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Jacqueline Komada
Hi friends,

I just saw a medical article recently published in 2015 about a woman who had toxic shock syndrome while wearing a menstrual cup. Scrolling through the comments below the article, there were some people mentioning they have had TSS symptoms while wearing a menstrual cup. One user specifically mentioned it was because despite boiling the cup and cleaning it out, the little suction holes still had dried blood in them which harbored the bacteria. Now I am freaking out a little bit..does anyone know anything about this? Are big brands like DivaCup, MeLuna, and Lunette advertising that cups have no association with TSS when really they're not entirely sure or may?


Also...here is the link to the paper and article
..::bella vita::..por_que_no on July 17th, 2016 01:11 am (UTC)
Nope. The girl in the original article had scratched herself around her opening because she didn't file down her talons before fiddling with the cup. Common sense would say you can't have both huge nails and hygienic practices with cup use...

I know it sounds harsh but I have exactly zero tolerance for misinformation being spread, and people blaming this girl's TSS on the cup itself is 110% misinformation. Victim blaming? Maybe. But who else is there to blame? Her manicurist?

Edited at 2016-07-17 06:49 pm (UTC)
Kartos Dal'Avier: Avatar - Katara D:kartos on July 18th, 2016 06:10 am (UTC)
I'm laughing, (I know, poor taste), because I always wondered how people did anything with long nails, especially with cups, and here's the reason to never, ever try.
..::bella vita::..por_que_no on July 18th, 2016 06:46 pm (UTC)
Oh I know! A large part of the field I'm in requires short/no nails, so actually having extremely long nails now makes me feel really sensory-defensive (grossed out/crawly feeling).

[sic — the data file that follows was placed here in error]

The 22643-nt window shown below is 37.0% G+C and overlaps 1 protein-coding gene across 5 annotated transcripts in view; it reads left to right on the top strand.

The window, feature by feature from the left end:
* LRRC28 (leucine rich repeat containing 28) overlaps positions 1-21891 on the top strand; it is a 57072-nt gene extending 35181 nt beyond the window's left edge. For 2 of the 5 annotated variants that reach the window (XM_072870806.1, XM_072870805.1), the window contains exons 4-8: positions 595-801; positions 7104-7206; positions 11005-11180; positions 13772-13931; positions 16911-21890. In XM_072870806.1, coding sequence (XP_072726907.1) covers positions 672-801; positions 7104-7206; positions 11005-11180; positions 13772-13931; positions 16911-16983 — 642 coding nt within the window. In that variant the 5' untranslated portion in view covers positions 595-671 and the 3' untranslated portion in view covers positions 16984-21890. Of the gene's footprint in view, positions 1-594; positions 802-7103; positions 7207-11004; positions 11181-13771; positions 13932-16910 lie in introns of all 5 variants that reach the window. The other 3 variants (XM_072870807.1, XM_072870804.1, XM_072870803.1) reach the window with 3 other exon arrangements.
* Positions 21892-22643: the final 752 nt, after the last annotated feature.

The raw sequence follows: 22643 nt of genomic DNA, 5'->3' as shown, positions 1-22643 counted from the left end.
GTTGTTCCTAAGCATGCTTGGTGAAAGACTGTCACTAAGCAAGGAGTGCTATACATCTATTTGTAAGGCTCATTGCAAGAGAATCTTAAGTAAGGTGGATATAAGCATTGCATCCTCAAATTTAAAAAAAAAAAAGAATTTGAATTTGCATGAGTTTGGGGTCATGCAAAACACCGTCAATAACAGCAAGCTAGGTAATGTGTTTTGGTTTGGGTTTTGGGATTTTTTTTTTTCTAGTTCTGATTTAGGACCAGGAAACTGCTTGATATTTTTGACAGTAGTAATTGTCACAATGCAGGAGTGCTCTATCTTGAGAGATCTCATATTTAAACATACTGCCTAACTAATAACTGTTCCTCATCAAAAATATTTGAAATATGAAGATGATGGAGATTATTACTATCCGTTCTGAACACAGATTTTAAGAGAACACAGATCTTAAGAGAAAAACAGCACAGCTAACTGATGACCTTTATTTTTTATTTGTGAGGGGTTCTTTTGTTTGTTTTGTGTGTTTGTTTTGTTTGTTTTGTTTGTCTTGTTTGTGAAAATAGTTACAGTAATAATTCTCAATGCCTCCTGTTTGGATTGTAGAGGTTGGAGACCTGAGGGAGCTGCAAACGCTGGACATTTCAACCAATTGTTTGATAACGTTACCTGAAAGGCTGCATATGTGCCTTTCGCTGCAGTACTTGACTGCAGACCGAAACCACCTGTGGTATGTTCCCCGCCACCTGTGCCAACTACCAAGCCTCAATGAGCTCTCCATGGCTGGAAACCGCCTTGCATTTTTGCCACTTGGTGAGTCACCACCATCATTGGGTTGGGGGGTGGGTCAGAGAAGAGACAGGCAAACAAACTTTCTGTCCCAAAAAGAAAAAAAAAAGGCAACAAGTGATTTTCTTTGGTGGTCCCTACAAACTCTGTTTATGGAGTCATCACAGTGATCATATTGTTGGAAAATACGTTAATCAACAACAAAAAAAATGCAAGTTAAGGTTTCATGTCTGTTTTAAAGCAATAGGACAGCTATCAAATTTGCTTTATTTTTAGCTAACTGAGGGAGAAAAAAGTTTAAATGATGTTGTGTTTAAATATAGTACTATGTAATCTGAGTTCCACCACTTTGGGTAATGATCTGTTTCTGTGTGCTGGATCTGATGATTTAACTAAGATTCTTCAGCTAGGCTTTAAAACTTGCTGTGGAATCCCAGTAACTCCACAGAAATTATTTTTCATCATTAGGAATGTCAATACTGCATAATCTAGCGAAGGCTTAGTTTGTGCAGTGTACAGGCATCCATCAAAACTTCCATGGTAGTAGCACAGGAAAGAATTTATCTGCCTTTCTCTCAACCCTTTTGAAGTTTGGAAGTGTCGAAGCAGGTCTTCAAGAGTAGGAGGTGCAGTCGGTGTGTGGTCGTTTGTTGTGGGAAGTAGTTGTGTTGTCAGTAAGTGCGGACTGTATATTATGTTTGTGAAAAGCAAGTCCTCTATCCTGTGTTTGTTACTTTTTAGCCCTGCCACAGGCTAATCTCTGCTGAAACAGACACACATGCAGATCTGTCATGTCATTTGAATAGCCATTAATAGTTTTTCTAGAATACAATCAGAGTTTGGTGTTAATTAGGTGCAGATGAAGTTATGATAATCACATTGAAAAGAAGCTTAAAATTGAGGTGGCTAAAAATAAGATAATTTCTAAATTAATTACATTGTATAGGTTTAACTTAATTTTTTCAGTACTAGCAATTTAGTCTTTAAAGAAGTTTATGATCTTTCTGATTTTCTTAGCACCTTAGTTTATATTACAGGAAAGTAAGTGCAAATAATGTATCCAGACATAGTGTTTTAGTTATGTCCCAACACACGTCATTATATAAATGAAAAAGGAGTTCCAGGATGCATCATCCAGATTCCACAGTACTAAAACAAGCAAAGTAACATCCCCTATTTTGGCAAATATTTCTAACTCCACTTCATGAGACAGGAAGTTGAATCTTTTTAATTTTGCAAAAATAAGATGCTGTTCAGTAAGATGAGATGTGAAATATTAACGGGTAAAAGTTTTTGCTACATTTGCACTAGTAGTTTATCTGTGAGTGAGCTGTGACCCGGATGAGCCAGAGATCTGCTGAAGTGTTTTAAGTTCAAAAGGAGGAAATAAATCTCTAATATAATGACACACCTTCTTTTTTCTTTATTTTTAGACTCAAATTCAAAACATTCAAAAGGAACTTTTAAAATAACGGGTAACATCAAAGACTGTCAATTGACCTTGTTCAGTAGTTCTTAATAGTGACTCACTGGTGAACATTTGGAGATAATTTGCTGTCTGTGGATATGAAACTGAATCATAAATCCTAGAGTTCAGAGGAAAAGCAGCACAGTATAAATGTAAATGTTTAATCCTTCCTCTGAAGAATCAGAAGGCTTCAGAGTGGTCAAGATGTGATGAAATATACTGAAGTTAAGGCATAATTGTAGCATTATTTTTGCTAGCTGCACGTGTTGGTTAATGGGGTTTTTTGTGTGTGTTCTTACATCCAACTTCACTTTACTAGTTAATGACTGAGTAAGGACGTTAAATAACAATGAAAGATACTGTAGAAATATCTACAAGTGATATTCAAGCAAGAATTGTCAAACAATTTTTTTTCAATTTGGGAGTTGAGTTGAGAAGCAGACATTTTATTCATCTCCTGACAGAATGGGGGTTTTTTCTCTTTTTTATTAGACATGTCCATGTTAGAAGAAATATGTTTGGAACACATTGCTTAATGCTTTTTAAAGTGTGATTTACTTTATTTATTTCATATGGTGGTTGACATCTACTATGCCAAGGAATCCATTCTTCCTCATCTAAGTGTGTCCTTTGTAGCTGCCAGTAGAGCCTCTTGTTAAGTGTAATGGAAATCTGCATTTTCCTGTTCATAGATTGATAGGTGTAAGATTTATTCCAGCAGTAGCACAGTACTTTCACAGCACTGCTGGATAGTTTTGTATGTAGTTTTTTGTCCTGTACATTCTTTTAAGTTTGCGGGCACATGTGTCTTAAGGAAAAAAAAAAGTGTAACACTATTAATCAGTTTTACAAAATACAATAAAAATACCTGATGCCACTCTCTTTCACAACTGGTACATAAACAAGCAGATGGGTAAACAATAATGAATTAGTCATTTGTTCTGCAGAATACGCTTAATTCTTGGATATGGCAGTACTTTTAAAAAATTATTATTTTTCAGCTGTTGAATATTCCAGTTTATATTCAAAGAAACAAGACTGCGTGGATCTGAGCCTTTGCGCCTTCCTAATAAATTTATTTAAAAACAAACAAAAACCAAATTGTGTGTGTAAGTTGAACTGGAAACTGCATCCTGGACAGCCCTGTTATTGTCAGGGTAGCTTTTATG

Kartos Dal'Avier: Avatar - Zuko unnervedkartos on July 18th, 2016 08:13 pm (UTC)
I'm an artist so I know that all too well. I also don't understand how anyone can type when they have anything going past their fingertips.
elisamba on July 18th, 2016 09:04 am (UTC)
There was already a thread on that study, if you look for it in the search side bar.

Something like 50% of TSS cases occur in menstruating women, but other victims include post-menopausal women, children and even men. So you can get TSS if you are using cups, pads, tampons, sponges, those little gel packets from shoeboxes... or even if you have no period.

I did not switch to cups for any supposed health benefits, and used tampons for over 20 years with no problem. I switched partly because my organic cotton tampons got a bit too expensive for my budget.
Kartos Dal'Avierkartos on July 18th, 2016 08:14 pm (UTC)
Don't the bleached, cheaper ones have a higher risk, too?
elisamba on July 18th, 2016 09:21 pm (UTC)
I don't know, but I used OB's for about fifteen years before going with the organic ones until they got too expensive for me.
..::bella vita::..por_que_no on July 20th, 2016 06:30 pm (UTC)
I'd certainly think that those bleached ones could cause allergic reactions in some people, leading to swelling, itching, irritation--and with that swelling and probably scratching the itch--abrasions that would be perfect for letting bacteria in and contributing to TSS.